By Daniel Hunter
Entrepreneurial hubs are beginning to flourish beyond London and the South East, according to a new report from Barclays conducted by the Economist Intelligence Unit.
After an extensive survey of trends in entrepreneurial Britain, the report found that, contrary to popular belief, regions outside of the South East can thrive given the right conditions. A Northern corridor running between Liverpool and York, in particular, accounts for an increasing share of British start-ups.
The research also found that labelling “innovation hotspots” produces a compound effect that fosters entrepreneurialism. It concluded that entrepreneurs are made, not born and that entrepreneurialism is something that can be fostered with the right mix of learned skills, opportunity access and confidence.
And it suggested that while policy changes and increased investment mean entrepreneurialism is getting stronger — more could be done to improve the UK’s “entrepreneurial ecosystem”. It identified specific challenges, namely:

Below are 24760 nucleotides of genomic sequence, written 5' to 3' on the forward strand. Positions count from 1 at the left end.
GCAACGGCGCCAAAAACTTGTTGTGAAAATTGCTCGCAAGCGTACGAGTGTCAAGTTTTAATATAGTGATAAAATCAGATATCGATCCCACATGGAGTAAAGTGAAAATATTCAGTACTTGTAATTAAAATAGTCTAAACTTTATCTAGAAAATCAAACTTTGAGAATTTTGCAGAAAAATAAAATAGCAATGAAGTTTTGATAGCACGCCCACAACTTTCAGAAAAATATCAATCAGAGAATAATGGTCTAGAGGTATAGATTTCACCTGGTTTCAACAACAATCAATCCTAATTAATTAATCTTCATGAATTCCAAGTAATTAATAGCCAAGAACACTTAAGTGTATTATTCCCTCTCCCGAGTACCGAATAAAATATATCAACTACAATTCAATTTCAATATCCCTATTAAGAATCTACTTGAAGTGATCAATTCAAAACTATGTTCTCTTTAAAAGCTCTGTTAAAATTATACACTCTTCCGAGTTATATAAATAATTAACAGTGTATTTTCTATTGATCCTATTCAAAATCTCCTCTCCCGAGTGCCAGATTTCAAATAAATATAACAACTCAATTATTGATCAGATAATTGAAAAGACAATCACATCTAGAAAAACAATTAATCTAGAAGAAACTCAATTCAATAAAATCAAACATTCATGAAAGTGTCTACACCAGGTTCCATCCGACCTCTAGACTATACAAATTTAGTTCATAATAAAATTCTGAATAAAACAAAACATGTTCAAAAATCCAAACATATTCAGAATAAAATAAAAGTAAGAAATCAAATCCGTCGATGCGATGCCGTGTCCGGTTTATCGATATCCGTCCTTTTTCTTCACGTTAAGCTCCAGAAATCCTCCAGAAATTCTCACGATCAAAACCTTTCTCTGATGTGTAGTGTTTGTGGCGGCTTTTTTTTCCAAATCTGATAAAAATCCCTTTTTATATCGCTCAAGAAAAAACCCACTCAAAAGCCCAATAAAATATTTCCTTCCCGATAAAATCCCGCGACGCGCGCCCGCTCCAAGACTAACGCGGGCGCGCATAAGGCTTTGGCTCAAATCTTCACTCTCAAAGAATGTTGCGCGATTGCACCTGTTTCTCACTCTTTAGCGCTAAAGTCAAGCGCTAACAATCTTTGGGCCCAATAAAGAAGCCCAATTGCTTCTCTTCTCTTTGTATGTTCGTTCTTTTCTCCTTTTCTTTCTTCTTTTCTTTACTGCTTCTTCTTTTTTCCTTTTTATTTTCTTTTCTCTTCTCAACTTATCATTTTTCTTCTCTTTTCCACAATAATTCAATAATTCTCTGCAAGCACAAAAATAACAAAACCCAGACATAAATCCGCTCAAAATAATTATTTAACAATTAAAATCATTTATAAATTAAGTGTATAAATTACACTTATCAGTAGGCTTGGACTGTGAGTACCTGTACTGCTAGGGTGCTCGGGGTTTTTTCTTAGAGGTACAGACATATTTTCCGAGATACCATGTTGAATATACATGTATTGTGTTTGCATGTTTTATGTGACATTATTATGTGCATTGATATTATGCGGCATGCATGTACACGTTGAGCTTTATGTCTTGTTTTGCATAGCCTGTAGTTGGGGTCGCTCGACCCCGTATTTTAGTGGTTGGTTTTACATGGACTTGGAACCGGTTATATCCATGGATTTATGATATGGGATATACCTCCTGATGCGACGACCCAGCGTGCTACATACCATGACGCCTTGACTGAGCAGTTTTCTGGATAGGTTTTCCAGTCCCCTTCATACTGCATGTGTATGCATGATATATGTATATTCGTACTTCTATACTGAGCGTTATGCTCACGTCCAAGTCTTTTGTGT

- Encouraging entrepreneurial hubs beyond traditional city boundaries
- Strengthening ties between education systems and the business community
- Removing demographic-specific barriers to entrepreneurialism
- Better matching the funding needs of entrepreneurs
The report surveyed experts across industry, academia, government and business about what conditions are needed to support an innovation ecosystem in the UK.
Antony Jenkins, Barclays CEO said: “Entrepreneurs will thrive across the UK if conditions are put in place that allows them to do so. This research shows that business, the education sector and Government can all do more to create thriving entrepreneurial ecosystems across the UK.
“The Northern corridor is an example of a successful hub establishing itself outside London and the South East. It shows is can be done. The challenge now is for all interested parties to do more to create those conditions elsewhere.
“A thriving entrepreneurial industry in the UK will create jobs and growth and have a knock-on effect to the wider UK economy. It has to be a good thing.”
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